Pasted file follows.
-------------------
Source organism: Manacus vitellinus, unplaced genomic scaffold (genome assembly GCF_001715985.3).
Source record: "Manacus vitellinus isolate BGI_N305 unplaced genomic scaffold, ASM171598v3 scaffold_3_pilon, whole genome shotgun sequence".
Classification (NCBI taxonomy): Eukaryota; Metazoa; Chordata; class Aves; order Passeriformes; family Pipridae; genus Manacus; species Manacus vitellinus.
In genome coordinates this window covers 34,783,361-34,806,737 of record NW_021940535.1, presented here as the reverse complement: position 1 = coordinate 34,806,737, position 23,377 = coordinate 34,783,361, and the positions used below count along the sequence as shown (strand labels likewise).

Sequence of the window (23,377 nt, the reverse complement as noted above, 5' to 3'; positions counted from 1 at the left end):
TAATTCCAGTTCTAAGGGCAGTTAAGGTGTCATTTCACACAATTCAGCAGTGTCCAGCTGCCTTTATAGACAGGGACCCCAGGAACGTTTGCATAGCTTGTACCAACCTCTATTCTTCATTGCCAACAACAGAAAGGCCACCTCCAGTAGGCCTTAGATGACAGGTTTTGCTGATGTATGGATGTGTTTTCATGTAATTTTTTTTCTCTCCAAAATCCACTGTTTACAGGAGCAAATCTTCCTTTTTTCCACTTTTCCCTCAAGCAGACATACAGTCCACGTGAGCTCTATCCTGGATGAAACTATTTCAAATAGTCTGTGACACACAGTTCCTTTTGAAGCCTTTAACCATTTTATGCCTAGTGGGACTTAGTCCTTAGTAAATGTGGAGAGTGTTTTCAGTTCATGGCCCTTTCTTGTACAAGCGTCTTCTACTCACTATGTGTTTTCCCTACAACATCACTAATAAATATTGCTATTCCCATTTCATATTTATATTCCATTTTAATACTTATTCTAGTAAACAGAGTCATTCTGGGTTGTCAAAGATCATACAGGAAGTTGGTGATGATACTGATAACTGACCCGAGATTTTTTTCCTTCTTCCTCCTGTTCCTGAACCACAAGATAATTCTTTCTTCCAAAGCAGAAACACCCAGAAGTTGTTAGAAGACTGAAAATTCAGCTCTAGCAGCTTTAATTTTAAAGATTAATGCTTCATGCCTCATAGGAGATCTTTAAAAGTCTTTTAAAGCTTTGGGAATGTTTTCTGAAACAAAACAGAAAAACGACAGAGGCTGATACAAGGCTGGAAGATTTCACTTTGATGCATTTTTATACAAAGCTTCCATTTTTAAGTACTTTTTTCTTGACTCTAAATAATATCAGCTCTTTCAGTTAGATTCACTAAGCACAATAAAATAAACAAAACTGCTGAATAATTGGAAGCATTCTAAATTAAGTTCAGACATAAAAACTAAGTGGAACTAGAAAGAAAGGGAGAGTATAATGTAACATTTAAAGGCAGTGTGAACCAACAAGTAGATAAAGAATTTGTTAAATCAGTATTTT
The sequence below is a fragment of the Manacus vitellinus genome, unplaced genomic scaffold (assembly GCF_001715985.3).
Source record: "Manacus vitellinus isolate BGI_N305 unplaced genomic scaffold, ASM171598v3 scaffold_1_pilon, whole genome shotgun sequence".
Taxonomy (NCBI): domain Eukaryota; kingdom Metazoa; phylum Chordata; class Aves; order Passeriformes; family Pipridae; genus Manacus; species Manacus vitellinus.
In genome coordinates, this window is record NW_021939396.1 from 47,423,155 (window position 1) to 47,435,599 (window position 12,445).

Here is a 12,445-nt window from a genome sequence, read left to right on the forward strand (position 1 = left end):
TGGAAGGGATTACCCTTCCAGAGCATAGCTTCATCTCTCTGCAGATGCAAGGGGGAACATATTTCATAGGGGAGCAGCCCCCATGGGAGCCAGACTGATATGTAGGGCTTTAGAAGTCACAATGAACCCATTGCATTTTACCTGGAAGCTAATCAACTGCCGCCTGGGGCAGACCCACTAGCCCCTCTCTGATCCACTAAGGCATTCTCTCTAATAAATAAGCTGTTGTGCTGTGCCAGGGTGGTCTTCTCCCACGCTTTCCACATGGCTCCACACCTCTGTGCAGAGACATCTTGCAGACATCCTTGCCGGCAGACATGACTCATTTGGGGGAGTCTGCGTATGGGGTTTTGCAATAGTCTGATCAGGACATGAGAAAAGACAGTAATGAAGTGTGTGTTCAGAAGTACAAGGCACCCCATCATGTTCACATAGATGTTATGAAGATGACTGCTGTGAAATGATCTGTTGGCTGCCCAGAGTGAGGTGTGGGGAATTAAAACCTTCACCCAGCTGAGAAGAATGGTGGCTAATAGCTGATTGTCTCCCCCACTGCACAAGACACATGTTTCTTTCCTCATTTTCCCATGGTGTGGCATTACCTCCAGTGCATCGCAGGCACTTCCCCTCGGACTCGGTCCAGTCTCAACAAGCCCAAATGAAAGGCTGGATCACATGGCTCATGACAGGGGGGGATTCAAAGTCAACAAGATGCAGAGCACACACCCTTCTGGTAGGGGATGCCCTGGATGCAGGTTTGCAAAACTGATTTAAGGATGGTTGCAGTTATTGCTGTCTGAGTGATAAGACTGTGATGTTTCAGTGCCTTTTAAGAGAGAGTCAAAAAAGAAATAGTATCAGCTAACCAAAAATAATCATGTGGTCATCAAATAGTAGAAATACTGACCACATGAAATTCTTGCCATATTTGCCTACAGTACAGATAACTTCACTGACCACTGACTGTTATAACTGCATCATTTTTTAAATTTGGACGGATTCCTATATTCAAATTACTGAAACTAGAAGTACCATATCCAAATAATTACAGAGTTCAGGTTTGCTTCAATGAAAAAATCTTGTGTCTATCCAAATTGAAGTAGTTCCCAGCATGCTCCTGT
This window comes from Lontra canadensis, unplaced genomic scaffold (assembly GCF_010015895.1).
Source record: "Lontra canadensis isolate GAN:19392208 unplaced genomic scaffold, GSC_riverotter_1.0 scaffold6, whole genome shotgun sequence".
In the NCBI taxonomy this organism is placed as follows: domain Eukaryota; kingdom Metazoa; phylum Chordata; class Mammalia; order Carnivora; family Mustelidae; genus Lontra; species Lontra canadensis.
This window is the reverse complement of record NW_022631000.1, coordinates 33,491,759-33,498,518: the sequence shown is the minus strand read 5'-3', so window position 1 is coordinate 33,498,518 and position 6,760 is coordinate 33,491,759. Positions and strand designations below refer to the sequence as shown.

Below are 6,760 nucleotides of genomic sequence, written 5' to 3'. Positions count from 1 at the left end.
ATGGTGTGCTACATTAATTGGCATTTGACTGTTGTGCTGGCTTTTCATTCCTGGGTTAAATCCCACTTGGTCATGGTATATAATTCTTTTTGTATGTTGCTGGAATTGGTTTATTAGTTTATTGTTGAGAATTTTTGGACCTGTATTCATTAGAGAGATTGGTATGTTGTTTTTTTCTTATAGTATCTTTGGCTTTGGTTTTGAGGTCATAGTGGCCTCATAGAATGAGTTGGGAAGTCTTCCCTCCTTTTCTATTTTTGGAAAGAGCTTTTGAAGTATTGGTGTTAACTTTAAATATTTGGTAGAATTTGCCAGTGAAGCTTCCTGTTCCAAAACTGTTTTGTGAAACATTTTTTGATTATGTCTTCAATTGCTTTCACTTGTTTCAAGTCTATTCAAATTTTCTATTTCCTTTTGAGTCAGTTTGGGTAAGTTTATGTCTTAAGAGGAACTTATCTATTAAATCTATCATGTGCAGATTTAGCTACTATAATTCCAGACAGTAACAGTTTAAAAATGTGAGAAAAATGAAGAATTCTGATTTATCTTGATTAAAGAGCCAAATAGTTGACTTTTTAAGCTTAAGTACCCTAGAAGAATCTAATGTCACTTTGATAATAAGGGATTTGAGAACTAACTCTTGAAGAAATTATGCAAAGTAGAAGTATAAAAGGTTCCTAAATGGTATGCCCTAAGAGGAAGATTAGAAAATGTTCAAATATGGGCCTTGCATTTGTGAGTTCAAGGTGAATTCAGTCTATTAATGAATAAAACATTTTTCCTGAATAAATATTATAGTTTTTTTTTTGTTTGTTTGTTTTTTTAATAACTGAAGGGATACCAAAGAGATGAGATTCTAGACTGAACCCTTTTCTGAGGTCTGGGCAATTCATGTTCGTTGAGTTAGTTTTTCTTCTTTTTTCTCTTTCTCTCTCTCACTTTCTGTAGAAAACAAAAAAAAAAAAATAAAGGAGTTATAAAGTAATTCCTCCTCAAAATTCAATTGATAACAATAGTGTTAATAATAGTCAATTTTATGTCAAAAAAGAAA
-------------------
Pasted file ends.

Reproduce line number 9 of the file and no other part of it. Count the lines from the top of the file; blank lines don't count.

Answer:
Taxonomy (NCBI): domain Eukaryota; kingdom Metazoa; phylum Chordata; class Aves; order Passeriformes; family Pipridae; genus Manacus; species Manacus vitellinus.